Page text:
While the writing in general is fairly solid, your companions are especially interesting, particularly Parvati and Vicar Max. Each companion has personal quest chains you can help them with, and they’ll often interject in dialog. In fact, having the right companion with you at the right time and occasionally make conversations easier, or open up new dialog options. Your companions also grant passive stat bonuses for being in your party that can further dictate which ones you want to bring along for a specific quest or mission.
The conversations are a big highlight of the game’s RPG elements, and you are given quite a bit a freedom to lie, persuade, and intimidate your way through dialog, assuming you have the relevant stats.
The Halcyon colonies are populated with almost a dozen factions, ranging from different corporations, to rebel organizations, to neutral parties that just want to be left alone. Most of the factions generally hate each other and are often at odds in some of the game’s quests, so siding with one or the other can shift your reputation.
The writing and story is further enhanced by the fairly competent voice work, even from minor NPCs. Unfortunately, the game’s facial animations and lip syncing leave a lot to be desired, especially on the PS4 version I played.
Apparently this isn’t as big an issue in the PC version, but wonky animations still exist. There are times where the facial animations get so bad it actually looks like the left half of a character’s face is paralyzed. At first I thought it was the game’s attempt at rendering smirks, but sometimes it’ll happen in conversations where it doesn’t really make sense.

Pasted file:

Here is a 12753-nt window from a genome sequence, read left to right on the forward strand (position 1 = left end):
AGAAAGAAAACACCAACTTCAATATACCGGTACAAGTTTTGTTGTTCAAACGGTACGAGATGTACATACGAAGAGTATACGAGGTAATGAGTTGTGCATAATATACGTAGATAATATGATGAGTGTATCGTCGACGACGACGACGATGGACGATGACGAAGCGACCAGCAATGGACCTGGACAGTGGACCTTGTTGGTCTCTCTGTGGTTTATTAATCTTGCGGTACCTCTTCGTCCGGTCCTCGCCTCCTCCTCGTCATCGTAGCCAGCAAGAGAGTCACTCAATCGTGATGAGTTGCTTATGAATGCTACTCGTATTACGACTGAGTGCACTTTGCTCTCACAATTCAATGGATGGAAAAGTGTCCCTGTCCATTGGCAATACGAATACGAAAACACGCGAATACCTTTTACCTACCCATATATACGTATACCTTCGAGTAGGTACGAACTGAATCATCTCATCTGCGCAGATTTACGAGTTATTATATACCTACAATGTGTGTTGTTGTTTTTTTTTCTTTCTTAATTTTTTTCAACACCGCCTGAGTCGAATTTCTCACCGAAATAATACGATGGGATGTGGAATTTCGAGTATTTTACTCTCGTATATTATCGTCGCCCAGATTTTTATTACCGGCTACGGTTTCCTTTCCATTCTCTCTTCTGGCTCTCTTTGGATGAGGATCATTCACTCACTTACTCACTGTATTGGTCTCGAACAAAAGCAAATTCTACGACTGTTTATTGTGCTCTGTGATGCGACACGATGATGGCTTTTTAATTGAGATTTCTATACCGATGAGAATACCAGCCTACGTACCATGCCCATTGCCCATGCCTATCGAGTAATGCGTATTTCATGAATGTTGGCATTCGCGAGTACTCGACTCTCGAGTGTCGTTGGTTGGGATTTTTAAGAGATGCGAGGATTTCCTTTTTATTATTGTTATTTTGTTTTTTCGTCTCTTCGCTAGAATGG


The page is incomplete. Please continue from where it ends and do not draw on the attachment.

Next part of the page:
Sadly, the text throughout the game is pretty damn tiny, and there’s no way to make it larger. If you have poor eyesight and are playing the game on a console a good distance away, this can be especially annoying given how much text there is in The Outer Worlds.
The world is littered with computer terminals, journals, signs, and posters that you can read to further learn about the game’s lore and setting, most of which can be fairly hilarious. The game really hammers you with the message of “unregulated corporations are bad.” There is even a corporate-funded religion designed to keep the populace in check by reminding them that working to serve the Board is their only real purpose in life.
Which is why its especially funny that the PC version of The Outer Worlds is an Epic Games Store exclusive. The game even openly mocks product exclusivity at every turn, with jabs about the corporations all having their own branded products sold by licensed buyers and vending machines.
PC gamers were pointing out the irony of a game about crappy and anti-consumer corporate decisions being subject to a crappy and anti-consumer corporate deal, and the irony becomes even more palpable once you actually play the game.